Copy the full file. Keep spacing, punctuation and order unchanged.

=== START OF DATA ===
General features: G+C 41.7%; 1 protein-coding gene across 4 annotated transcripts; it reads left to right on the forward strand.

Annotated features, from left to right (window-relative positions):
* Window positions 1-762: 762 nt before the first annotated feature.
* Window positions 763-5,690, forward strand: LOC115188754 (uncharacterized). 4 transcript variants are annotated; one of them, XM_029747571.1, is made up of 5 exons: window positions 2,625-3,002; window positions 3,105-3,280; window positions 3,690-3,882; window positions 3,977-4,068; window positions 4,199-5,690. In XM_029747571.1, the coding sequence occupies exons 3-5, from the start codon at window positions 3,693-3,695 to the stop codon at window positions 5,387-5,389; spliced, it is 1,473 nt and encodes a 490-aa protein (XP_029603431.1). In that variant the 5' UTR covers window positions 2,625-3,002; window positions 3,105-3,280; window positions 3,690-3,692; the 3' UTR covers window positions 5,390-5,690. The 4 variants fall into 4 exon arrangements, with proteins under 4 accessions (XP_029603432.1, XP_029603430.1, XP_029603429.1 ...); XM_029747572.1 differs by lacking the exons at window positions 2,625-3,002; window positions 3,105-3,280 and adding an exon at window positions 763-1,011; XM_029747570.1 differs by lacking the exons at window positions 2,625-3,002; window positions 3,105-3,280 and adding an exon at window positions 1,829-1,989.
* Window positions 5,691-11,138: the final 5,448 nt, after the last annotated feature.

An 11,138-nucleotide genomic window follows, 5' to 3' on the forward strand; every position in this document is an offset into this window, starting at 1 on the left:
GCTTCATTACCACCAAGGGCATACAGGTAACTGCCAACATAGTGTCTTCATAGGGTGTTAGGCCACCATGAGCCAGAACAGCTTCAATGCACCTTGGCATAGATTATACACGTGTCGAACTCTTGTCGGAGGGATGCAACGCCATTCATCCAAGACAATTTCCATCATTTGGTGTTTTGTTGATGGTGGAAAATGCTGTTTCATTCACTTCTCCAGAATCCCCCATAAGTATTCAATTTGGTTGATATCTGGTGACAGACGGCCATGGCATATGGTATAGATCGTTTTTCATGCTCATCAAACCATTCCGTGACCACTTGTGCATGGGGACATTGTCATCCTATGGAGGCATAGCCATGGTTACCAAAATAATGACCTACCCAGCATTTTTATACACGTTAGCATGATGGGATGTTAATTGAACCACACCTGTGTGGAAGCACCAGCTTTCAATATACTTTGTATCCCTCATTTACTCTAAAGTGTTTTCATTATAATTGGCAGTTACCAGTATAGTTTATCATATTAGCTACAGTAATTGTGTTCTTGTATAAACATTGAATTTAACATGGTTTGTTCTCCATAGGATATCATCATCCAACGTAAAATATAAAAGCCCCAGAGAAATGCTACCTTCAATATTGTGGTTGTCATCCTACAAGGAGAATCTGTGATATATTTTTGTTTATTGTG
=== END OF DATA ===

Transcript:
General features: G+C 41.7%; 1 protein-coding gene across 4 annotated transcripts; it reads left to right on the forward strand.

Annotated features, from left to right (window-relative positions):
* Window positions 1-762: 762 nt before the first annotated feature.
* Window positions 763-5,690, forward strand: LOC115188754 (uncharacterized). 4 transcript variants are annotated; one of them, XM_029747571.1, is made up of 5 exons: window positions 2,625-3,002; window positions 3,105-3,280; window positions 3,690-3,882; window positions 3,977-4,068; window positions 4,199-5,690. In XM_029747571.1, the coding sequence occupies exons 3-5, from the start codon at window positions 3,693-3,695 to the stop codon at window positions 5,387-5,389; spliced, it is 1,473 nt and encodes a 490-aa protein (XP_029603431.1). In that variant the 5' UTR covers window positions 2,625-3,002; window positions 3,105-3,280; window positions 3,690-3,692; the 3' UTR covers window positions 5,390-5,690. The 4 variants fall into 4 exon arrangements, with proteins under 4 accessions (XP_029603432.1, XP_029603430.1, XP_029603429.1 ...); XM_029747572.1 differs by lacking the exons at window positions 2,625-3,002; window positions 3,105-3,280 and adding an exon at window positions 763-1,011; XM_029747570.1 differs by lacking the exons at window positions 2,625-3,002; window positions 3,105-3,280 and adding an exon at window positions 1,829-1,989.
* Window positions 5,691-11,138: the final 5,448 nt, after the last annotated feature.

An 11,138-nucleotide genomic window follows, 5' to 3' on the forward strand; every position in this document is an offset into this window, starting at 1 on the left:
GCTTCATTACCACCAAGGGCATACAGGTAACTGCCAACATAGTGTCTTCATAGGGTGTTAGGCCACCATGAGCCAGAACAGCTTCAATGCACCTTGGCATAGATTATACACGTGTCGAACTCTTGTCGGAGGGATGCAACGCCATTCATCCAAGACAATTTCCATCATTTGGTGTTTTGTTGATGGTGGAAAATGCTGTTTCATTCACTTCTCCAGAATCCCCCATAAGTATTCAATTTGGTTGATATCTGGTGACAGACGGCCATGGCATATGGTATAGATCGTTTTTCATGCTCATCAAACCATTCCGTGACCACTTGTGCATGGGGACATTGTCATCCTATGGAGGCATAGCCATGGTTACCAAAATAATGACCTACCCAGCATTTTTATACACGTTAGCATGATGGGATGTTAATTGAACCACACCTGTGTGGAAGCACCAGCTTTCAATATACTTTGTATCCCTCATTTACTCTAAAGTGTTTTCATTATAATTGGCAGTTACCAGTATAGTTTATCATATTAGCTACAGTAATTGTGTTCTTGTATAAACATTGAATTTAACATGGTTTGTTCTCCATAGGATATCATCATCCAACGTAAAATATAAAAGCCCCAGAGAAATGCTACCTTCAATATTGTGGTTGTCATCCTACAAGGAGAATCTGTGATATATTTTTGTTTATTGTG